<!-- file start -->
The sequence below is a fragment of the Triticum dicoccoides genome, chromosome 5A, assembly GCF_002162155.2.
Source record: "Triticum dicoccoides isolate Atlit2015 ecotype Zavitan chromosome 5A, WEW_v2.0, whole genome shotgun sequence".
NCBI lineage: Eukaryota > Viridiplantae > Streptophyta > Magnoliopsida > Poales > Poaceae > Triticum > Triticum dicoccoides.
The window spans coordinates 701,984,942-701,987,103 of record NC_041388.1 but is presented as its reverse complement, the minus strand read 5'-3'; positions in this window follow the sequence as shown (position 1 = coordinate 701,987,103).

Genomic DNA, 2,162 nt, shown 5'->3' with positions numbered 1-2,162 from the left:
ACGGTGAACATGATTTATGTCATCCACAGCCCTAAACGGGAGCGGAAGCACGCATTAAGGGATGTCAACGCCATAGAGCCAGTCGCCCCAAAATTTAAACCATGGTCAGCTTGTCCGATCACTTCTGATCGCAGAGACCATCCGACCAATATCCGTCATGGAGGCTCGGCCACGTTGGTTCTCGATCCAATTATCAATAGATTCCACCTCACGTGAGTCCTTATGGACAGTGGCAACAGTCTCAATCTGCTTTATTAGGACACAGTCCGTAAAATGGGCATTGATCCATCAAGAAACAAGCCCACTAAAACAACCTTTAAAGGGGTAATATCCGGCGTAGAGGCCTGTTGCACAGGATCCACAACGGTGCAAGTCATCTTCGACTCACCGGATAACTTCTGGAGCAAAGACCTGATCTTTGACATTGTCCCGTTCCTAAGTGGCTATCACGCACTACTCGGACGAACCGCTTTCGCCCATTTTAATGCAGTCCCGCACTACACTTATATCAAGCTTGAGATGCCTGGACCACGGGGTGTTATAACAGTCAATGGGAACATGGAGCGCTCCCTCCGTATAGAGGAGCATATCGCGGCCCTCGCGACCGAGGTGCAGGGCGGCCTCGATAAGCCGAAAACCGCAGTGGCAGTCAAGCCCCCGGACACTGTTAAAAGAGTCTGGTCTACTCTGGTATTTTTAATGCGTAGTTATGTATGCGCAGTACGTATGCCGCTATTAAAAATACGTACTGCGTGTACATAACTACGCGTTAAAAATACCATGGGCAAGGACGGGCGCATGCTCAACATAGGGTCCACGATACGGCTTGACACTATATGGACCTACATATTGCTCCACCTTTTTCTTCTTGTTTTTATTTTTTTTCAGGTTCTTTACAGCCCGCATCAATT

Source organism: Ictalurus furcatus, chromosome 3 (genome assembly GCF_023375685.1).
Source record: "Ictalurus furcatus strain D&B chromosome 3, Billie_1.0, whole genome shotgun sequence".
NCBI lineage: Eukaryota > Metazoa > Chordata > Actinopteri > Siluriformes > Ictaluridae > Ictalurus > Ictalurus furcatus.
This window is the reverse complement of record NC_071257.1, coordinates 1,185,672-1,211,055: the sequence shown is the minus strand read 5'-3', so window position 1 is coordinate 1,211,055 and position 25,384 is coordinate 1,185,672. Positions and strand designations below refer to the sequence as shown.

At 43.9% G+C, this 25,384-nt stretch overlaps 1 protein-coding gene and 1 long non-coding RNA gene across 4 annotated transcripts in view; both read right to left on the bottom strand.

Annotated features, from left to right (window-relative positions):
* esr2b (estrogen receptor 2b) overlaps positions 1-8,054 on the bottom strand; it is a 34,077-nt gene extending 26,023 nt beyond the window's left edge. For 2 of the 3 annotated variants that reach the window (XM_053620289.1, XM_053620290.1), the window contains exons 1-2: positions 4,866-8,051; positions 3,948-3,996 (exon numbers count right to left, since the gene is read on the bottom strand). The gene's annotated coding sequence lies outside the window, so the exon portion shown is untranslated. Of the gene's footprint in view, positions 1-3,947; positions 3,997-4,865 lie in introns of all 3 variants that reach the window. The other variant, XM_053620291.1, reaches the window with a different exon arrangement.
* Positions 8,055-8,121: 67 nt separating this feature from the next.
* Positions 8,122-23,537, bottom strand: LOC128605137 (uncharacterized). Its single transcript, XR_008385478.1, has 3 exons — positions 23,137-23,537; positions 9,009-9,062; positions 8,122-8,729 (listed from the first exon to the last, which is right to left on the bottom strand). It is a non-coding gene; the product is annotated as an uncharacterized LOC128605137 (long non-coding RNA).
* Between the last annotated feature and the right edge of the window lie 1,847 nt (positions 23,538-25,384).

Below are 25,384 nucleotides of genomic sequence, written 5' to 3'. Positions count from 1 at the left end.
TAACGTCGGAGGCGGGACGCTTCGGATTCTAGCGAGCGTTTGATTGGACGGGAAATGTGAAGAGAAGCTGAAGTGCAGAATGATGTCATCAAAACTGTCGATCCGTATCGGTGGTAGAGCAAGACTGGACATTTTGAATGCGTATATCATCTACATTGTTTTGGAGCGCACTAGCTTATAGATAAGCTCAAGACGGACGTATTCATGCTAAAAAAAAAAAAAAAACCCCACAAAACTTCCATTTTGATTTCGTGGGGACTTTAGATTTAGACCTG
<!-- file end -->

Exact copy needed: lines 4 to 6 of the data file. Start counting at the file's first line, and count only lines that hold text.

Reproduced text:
The window spans coordinates 701,984,942-701,987,103 of record NC_041388.1 but is presented as its reverse complement, the minus strand read 5'-3'; positions in this window follow the sequence as shown (position 1 = coordinate 701,987,103).

Genomic DNA, 2,162 nt, shown 5'->3' with positions numbered 1-2,162 from the left:
ACGGTGAACATGATTTATGTCATCCACAGCCCTAAACGGGAGCGGAAGCACGCATTAAGGGATGTCAACGCCATAGAGCCAGTCGCCCCAAAATTTAAACCATGGTCAGCTTGTCCGATCACTTCTGATCGCAGAGACCATCCGACCAATATCCGTCATGGAGGCTCGGCCACGTTGGTTCTCGATCCAATTATCAATAGATTCCACCTCACGTGAGTCCTTATGGACAGTGGCAACAGTCTCAATCTGCTTTATTAGGACACAGTCCGTAAAATGGGCATTGATCCATCAAGAAACAAGCCCACTAAAACAACCTTTAAAGGGGTAATATCCGGCGTAGAGGCCTGTTGCACAGGATCCACAACGGTGCAAGTCATCTTCGACTCACCGGATAACTTCTGGAGCAAAGACCTGATCTTTGACATTGTCCCGTTCCTAAGTGGCTATCACGCACTACTCGGACGAACCGCTTTCGCCCATTTTAATGCAGTCCCGCACTACACTTATATCAAGCTTGAGATGCCTGGACCACGGGGTGTTATAACAGTCAATGGGAACATGGAGCGCTCCCTCCGTATAGAGGAGCATATCGCGGCCCTCGCGACCGAGGTGCAGGGCGGCCTCGATAAGCCGAAAACCGCAGTGGCAGTCAAGCCCCCGGACACTGTTAAAAGAGTCTGGTCTACTCTGGTATTTTTAATGCGTAGTTATGTATGCGCAGTACGTATGCCGCTATTAAAAATACGTACTGCGTGTACATAACTACGCGTTAAAAATACCATGGGCAAGGACGGGCGCATGCTCAACATAGGGTCCACGATACGGCTTGACACTATATGGACCTACATATTGCTCCACCTTTTTCTTCTTGTTTTTATTTTTTTTCAGGTTCTTTACAGCCCGCATCAATT